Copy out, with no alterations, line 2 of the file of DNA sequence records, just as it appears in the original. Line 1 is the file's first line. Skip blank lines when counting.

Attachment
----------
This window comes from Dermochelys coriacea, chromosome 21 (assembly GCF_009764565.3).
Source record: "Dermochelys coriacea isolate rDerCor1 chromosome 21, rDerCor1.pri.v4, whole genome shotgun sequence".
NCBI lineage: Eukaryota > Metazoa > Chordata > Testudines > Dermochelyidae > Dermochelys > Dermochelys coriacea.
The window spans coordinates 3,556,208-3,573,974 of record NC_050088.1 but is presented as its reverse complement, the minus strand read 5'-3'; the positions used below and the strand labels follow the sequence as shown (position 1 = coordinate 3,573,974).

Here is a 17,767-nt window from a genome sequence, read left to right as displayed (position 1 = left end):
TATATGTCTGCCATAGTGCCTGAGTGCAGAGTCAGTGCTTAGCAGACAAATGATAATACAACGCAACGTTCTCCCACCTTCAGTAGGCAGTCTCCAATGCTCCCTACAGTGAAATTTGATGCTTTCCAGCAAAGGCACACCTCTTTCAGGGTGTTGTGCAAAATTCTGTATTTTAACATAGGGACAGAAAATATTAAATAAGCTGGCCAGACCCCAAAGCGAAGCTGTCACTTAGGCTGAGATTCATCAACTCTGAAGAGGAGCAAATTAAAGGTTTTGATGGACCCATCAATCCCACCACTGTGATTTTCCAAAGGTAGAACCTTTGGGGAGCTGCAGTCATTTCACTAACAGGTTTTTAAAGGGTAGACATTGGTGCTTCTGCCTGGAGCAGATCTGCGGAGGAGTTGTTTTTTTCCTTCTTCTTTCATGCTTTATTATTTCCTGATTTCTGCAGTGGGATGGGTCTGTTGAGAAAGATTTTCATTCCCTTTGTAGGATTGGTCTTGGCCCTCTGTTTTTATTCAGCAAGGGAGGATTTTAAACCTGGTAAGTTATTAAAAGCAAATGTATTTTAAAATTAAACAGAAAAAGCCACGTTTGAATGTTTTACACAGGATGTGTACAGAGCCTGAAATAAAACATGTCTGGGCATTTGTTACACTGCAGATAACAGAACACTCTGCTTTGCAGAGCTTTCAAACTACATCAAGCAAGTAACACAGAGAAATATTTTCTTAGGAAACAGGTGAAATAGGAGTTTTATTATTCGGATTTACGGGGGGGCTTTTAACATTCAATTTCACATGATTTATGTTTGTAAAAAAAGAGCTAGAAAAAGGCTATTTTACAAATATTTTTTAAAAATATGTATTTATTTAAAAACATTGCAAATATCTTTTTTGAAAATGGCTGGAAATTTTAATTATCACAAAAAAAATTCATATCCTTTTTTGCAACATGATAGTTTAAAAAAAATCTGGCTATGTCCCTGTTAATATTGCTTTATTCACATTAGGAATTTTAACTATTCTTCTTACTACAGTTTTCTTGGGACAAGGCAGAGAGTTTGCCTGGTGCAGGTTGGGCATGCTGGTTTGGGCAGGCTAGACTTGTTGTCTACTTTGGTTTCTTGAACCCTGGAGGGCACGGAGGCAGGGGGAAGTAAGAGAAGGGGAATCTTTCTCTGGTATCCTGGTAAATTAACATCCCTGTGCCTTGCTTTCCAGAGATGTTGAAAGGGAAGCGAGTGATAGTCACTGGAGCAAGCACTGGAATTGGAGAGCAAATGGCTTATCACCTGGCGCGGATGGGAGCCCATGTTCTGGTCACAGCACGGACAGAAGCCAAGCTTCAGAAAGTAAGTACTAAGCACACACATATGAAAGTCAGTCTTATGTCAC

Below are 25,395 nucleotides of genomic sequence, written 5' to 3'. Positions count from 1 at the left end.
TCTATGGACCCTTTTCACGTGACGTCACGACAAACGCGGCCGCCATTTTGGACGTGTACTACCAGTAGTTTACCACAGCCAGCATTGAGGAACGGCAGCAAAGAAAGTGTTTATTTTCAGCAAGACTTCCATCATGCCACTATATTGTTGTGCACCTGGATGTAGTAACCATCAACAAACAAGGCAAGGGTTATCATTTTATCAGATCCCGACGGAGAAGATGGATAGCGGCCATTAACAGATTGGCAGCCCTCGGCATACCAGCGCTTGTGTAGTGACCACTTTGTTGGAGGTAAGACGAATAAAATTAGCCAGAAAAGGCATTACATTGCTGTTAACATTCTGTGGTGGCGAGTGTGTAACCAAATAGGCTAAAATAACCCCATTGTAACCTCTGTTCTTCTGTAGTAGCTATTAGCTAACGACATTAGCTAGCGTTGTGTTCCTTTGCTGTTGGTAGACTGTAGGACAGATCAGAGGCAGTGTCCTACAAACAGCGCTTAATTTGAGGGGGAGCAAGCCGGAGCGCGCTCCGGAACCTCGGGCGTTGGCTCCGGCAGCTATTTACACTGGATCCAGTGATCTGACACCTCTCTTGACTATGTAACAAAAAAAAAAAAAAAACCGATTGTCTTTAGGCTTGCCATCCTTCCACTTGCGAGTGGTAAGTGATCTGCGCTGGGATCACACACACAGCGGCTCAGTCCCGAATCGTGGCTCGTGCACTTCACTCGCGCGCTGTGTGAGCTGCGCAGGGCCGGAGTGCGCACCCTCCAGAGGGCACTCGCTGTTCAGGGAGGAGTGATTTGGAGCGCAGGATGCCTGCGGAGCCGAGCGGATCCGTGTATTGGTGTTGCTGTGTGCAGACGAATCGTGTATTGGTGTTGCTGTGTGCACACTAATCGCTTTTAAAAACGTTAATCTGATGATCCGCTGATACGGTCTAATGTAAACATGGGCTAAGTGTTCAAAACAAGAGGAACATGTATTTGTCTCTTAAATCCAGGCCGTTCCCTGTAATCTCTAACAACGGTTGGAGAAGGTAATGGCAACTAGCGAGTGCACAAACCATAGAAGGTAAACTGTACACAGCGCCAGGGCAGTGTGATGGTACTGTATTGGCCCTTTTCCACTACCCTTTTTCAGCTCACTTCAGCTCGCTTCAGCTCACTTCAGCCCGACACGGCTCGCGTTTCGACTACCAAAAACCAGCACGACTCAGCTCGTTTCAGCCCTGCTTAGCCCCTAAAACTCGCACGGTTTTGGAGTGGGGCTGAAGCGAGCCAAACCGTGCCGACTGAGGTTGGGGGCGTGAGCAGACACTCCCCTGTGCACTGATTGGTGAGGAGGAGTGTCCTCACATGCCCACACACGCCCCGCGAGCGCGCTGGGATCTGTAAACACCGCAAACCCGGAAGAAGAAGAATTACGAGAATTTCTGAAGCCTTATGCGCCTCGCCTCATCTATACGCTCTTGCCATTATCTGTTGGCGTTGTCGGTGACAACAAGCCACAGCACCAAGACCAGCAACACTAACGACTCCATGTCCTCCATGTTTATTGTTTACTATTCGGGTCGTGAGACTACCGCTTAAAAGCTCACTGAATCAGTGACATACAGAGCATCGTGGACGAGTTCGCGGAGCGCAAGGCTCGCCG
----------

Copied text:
Source record: "Dermochelys coriacea isolate rDerCor1 chromosome 21, rDerCor1.pri.v4, whole genome shotgun sequence".